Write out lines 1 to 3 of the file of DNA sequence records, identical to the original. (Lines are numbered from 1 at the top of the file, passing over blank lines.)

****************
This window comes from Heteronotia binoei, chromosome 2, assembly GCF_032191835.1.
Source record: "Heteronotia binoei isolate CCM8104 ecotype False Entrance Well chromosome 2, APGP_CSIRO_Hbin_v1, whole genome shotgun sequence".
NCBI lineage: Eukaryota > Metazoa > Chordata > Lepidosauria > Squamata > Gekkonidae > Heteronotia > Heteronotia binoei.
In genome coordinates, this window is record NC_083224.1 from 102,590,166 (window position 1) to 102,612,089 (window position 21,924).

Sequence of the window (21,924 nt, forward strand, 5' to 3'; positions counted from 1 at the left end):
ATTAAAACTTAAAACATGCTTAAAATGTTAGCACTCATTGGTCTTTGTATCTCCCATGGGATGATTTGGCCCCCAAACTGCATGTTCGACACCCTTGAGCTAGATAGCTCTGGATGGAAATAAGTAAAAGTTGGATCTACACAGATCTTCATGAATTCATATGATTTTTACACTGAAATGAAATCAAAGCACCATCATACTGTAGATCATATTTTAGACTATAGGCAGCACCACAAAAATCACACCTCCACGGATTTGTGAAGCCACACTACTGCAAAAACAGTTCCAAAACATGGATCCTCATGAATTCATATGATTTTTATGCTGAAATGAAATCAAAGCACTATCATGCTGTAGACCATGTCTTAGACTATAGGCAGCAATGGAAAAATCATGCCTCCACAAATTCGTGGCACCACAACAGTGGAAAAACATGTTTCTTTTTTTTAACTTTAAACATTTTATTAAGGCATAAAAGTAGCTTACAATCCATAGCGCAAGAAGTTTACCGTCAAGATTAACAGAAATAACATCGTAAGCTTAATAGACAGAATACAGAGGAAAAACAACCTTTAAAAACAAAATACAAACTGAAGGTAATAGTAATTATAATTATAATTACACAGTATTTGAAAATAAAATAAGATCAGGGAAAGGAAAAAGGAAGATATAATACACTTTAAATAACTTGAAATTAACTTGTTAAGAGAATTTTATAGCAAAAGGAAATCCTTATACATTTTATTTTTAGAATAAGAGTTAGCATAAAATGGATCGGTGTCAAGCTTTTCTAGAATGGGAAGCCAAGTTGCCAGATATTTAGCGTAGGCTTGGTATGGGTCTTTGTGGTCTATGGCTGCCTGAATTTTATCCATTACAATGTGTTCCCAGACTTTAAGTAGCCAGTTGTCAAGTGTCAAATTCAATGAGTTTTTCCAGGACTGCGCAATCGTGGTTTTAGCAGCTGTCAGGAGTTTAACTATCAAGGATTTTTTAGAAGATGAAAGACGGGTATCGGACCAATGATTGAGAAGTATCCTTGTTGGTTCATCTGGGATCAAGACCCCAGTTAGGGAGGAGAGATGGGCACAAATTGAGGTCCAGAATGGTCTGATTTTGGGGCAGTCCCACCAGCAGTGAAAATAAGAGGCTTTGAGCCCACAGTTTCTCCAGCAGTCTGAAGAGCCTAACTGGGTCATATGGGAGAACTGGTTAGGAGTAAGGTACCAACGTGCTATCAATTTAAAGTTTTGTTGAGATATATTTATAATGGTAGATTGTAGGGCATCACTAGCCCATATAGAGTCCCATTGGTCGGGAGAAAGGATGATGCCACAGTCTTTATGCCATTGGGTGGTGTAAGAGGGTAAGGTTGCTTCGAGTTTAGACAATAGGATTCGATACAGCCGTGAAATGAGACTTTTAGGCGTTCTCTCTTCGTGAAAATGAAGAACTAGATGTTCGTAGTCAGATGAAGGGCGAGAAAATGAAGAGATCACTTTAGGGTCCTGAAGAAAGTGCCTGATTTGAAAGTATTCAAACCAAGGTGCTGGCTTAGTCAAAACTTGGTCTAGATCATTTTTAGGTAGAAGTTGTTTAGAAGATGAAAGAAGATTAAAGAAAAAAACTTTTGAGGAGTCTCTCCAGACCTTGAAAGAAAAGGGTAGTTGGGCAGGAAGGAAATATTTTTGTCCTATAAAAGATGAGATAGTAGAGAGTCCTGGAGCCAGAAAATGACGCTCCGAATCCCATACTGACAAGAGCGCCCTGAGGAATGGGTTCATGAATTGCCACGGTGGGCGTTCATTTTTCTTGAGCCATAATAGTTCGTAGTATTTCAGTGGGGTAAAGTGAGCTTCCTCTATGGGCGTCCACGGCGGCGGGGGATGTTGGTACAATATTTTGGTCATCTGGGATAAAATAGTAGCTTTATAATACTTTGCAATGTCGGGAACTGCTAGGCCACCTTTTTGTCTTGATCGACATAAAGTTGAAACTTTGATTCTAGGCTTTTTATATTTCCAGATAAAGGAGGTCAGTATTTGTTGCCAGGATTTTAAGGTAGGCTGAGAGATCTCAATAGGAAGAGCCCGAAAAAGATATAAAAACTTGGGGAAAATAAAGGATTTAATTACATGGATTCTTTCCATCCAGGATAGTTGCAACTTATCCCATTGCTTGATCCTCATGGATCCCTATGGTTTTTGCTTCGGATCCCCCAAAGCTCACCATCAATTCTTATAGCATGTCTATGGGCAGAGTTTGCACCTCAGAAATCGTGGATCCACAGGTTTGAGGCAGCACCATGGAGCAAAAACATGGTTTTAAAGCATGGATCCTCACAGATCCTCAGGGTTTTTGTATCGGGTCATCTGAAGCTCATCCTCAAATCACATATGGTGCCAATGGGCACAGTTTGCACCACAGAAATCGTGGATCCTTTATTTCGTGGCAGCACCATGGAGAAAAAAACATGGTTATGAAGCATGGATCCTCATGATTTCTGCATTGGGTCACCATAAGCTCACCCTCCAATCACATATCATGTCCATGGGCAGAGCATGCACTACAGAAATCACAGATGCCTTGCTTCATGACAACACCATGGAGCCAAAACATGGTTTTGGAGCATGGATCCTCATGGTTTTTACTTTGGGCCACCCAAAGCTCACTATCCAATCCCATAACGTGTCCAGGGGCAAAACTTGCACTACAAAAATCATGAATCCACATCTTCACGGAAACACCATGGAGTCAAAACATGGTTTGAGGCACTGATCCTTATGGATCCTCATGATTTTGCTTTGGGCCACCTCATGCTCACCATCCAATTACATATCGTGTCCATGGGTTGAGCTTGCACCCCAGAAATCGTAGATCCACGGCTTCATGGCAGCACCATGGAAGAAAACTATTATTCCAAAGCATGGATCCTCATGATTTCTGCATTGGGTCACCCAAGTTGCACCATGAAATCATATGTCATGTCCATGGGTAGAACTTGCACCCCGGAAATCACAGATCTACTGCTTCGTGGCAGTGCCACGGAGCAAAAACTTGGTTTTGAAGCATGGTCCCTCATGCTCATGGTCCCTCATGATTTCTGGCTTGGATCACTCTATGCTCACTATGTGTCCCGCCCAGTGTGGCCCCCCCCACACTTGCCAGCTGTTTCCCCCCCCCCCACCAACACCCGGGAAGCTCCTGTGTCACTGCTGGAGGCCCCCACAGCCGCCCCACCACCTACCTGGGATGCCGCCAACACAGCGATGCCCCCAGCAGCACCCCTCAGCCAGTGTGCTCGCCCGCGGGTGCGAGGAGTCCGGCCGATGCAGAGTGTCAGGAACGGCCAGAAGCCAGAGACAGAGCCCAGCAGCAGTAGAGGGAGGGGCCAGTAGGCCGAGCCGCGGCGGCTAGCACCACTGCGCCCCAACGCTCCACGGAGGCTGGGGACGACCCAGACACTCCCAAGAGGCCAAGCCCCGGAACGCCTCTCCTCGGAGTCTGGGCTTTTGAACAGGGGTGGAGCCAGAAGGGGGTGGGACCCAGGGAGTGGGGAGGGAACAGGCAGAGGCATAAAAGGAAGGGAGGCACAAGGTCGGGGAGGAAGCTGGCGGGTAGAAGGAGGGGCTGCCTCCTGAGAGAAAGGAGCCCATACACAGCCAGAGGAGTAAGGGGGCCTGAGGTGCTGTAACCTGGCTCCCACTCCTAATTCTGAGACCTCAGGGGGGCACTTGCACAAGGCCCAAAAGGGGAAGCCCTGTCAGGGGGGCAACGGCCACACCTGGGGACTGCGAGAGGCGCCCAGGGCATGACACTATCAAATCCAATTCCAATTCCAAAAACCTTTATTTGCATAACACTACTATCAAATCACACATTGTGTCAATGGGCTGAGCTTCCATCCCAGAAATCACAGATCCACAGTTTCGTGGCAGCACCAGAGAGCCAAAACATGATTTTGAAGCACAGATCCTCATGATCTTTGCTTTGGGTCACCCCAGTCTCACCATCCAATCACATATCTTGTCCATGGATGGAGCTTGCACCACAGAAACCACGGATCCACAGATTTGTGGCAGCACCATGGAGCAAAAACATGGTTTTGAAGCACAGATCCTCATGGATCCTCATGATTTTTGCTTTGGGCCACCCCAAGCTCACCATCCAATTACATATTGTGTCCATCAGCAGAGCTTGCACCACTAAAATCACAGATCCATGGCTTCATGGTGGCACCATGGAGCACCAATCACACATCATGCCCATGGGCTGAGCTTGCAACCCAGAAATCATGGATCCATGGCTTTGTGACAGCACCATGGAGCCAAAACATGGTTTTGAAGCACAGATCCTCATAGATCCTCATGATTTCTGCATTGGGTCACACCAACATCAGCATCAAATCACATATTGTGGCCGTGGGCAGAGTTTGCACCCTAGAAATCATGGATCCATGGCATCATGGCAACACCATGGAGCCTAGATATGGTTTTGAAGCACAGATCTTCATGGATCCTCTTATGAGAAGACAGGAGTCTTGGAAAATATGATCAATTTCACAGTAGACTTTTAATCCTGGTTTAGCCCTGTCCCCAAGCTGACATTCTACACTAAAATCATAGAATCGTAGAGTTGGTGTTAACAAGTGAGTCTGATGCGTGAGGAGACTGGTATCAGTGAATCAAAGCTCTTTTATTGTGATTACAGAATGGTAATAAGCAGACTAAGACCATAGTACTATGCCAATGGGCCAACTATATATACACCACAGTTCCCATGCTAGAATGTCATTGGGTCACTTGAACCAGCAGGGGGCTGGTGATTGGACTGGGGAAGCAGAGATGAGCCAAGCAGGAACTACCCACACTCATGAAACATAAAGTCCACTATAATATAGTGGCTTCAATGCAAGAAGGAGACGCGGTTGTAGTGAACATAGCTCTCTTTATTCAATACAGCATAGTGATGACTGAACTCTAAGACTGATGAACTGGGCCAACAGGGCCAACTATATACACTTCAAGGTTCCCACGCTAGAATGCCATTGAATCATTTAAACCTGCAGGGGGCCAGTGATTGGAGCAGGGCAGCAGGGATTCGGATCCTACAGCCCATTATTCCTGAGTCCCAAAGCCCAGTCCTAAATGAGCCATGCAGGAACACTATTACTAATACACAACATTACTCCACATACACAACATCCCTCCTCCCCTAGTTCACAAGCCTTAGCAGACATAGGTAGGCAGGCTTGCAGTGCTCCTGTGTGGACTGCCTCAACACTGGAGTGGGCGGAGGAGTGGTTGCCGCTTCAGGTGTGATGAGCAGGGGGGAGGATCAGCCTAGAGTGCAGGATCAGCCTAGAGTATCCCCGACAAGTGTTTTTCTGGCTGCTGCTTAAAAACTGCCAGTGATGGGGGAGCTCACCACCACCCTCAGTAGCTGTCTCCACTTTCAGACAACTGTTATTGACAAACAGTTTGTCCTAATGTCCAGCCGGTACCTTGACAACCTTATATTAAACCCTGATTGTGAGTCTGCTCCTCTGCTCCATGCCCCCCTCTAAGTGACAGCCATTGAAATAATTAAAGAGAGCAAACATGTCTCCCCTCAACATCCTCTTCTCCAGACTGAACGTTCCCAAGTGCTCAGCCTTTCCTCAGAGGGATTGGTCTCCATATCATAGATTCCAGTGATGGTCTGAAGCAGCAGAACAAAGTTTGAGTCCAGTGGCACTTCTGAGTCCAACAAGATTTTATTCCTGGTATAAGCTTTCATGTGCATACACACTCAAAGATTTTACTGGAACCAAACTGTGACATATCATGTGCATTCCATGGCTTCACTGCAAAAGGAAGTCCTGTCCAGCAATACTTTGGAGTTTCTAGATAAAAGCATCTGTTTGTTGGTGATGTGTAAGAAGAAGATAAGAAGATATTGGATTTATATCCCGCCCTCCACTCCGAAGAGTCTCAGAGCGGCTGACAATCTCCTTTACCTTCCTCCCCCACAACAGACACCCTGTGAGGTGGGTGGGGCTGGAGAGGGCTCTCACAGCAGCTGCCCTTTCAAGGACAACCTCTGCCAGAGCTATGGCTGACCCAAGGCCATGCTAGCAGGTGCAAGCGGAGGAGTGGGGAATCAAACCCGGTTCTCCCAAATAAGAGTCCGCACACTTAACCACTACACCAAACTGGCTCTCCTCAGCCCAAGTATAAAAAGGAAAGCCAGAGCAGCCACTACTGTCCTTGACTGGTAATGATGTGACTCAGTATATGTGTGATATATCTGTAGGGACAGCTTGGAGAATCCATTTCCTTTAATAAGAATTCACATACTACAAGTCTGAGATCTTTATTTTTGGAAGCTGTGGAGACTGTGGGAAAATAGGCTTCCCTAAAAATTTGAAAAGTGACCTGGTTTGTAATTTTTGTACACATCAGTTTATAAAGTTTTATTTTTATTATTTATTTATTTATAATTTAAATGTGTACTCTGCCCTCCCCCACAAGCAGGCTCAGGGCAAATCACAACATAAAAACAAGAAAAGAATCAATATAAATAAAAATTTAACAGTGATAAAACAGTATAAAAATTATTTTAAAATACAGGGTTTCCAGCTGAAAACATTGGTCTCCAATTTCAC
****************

This window comes from Heteronotia binoei, chromosome 2, assembly GCF_032191835.1.
Source record: "Heteronotia binoei isolate CCM8104 ecotype False Entrance Well chromosome 2, APGP_CSIRO_Hbin_v1, whole genome shotgun sequence".
NCBI lineage: Eukaryota > Metazoa > Chordata > Lepidosauria > Squamata > Gekkonidae > Heteronotia > Heteronotia binoei.